MadSci Network: Astronomy

Re: If we had to live on Jupiter, how would we get water?

Date: Thu Apr 19 17:47:35 2001
Posted By: Erika Gibb, Grad student, Physics & Astronomy/Origins of Life, RPI
Area of science: Astronomy
ID: 986928631.As


There is some water in Jupiter's clouds, but recent results from Galileo have shown that this amount may be far less than previously believed (check out /galileo/status970605.html ). Currently, it looks like the Galileo probe entered in a very dry hole in the clouds and that water is more abundant elsewhere, possibly to the point of having thunderstorms and rain 50 miles below the cloud tops. More investigations are needed before a conclusion can be reached. Assuming that the clouds where the Galileo space probe entered were not typical of the Jovian atmosphere and that water is 100 times more abundant in most of the atmosphere (as stated in the article in the link above), Jupiter's clouds could be your source of water.

Your city would have to float in the atmosphere as there is no solid surface on Jupiter. You could perhaps float near the level where there is water and filter water droplets from the atmosphere as your floating city moved around. Another alternative also exists, however. The moons of Jupiter are very rich in ices. In particular, the Galilean satellites Europa and Ganymede have thick water ice crusts. Europa is the closer of the two to Jupiter and may have a salty water ocean below a few (up to ~100) kilometers of water ice. ( )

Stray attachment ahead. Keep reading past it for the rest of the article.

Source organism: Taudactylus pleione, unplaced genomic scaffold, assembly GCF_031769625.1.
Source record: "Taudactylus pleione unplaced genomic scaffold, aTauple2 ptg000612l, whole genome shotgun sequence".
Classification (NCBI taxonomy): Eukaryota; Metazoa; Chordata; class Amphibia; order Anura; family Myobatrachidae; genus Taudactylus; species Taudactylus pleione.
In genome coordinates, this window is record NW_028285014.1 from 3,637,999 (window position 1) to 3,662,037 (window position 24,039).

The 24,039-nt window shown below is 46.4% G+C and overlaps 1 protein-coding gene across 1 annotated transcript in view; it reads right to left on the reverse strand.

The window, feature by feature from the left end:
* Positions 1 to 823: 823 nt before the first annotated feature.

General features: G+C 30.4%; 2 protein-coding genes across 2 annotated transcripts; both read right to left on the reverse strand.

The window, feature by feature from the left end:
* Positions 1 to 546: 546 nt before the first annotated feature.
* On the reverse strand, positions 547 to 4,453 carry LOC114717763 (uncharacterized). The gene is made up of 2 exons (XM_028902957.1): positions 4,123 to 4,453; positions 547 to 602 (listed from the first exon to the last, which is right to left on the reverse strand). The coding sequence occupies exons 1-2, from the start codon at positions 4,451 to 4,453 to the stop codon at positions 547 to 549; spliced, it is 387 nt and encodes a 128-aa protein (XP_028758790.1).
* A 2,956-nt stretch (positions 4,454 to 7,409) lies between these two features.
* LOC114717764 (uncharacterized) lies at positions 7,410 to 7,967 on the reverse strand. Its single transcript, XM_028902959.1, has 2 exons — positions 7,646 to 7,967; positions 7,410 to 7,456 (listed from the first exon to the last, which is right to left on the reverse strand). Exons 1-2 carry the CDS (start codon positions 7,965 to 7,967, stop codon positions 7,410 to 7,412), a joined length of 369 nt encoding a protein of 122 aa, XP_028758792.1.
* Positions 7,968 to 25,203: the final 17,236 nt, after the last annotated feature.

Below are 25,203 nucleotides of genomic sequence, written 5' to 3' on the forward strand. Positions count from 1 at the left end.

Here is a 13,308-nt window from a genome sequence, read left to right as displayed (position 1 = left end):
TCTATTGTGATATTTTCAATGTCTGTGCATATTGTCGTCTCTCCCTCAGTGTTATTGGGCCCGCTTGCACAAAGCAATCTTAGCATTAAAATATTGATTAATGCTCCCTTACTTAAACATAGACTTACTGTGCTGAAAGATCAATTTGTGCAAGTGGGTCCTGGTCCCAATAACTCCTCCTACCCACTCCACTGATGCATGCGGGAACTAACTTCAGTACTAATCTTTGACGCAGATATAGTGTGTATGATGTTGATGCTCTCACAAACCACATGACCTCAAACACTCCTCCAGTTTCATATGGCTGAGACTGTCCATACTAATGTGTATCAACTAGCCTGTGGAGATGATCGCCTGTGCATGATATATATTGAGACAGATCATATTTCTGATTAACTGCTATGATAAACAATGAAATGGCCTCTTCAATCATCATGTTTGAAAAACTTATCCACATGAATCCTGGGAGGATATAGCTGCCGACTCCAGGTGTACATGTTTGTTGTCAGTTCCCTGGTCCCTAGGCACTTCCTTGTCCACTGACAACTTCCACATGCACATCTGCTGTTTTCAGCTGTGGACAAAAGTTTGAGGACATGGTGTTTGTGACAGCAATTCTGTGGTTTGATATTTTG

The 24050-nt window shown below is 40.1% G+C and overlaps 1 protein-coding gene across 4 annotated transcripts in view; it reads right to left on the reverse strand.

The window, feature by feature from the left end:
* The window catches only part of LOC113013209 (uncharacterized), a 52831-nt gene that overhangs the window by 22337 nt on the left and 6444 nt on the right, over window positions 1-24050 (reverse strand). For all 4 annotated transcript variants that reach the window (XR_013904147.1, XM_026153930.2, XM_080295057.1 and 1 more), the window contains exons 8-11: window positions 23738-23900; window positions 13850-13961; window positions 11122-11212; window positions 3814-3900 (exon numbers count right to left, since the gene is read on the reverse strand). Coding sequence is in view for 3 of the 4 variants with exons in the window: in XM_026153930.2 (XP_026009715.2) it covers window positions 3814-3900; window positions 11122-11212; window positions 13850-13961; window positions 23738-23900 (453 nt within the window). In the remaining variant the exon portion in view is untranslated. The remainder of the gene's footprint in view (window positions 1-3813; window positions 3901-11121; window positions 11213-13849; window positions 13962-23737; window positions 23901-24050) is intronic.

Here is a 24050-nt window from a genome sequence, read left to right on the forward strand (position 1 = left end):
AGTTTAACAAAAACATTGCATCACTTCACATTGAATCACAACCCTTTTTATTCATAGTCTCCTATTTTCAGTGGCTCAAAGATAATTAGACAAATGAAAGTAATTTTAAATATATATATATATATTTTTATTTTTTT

If I were you, I would probably put a city in orbit around Jupiter and use the moons, particularly Europa, as a source of water. You could even put your city on Europa itself where ample water is available and would not have to be brought in from elsewhere.

Note: The pressures and temperatures deep within Jupiter's atmosphere are quite high and would crush any city if it should fall too deeply into the cloud layers. Also because Jupiter is so massive, its gravitational pull is very strong and humans would find it very difficult to move around. Further, Jupiter's magnetic field is very strong and any city will have to be carefully shielded from the high levels of radiation that result (since the magnetic field traps charged particles from the Sun). Putting the city within the clouds of Jupiter or even in orbit around Jupiter may not be technologically feasible. It would be more prudent and much easier to bury a city beneath a moon of Jupiter where it would be more protected from the radiation and would not be subject to the high gravity, pressure, and temperature.


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